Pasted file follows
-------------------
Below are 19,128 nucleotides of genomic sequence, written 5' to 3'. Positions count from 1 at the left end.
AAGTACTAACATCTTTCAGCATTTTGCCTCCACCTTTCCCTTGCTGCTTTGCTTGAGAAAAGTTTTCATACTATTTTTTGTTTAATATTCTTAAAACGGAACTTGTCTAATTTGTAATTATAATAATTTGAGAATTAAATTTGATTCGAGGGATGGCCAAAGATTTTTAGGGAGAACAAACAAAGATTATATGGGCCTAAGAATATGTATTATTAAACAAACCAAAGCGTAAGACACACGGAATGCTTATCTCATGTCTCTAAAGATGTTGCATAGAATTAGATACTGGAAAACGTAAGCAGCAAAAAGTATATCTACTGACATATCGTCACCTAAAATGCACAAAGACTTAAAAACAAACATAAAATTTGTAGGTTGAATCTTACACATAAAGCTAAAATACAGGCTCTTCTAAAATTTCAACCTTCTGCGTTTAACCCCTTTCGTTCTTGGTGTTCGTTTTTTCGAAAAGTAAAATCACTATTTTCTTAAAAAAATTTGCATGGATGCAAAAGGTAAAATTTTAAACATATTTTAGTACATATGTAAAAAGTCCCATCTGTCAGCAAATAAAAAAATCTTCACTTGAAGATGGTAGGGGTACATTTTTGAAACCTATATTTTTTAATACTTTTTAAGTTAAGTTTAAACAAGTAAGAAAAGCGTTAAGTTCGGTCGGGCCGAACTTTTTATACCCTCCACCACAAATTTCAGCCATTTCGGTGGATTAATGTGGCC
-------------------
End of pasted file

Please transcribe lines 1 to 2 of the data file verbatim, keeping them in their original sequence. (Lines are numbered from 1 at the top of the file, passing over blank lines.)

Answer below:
Below are 19,128 nucleotides of genomic sequence, written 5' to 3'. Positions count from 1 at the left end.
AAGTACTAACATCTTTCAGCATTTTGCCTCCACCTTTCCCTTGCTGCTTTGCTTGAGAAAAGTTTTCATACTATTTTTTGTTTAATATTCTTAAAACGGAACTTGTCTAATTTGTAATTATAATAATTTGAGAATTAAATTTGATTCGAGGGATGGCCAAAGATTTTTAGGGAGAACAAACAAAGATTATATGGGCCTAAGAATATGTATTATTAAACAAACCAAAGCGTAAGACACACGGAATGCTTATCTCATGTCTCTAAAGATGTTGCATAGAATTAGATACTGGAAAACGTAAGCAGCAAAAAGTATATCTACTGACATATCGTCACCTAAAATGCACAAAGACTTAAAAACAAACATAAAATTTGTAGGTTGAATCTTACACATAAAGCTAAAATACAGGCTCTTCTAAAATTTCAACCTTCTGCGTTTAACCCCTTTCGTTCTTGGTGTTCGTTTTTTCGAAAAGTAAAATCACTATTTTCTTAAAAAAATTTGCATGGATGCAAAAGGTAAAATTTTAAACATATTTTAGTACATATGTAAAAAGTCCCATCTGTCAGCAAATAAAAAAATCTTCACTTGAAGATGGTAGGGGTACATTTTTGAAACCTATATTTTTTAATACTTTTTAAGTTAAGTTTAAACAAGTAAGAAAAGCGTTAAGTTCGGTCGGGCCGAACTTTTTATACCCTCCACCACAAATTTCAGCCATTTCGGTGGATTAATGTGGCC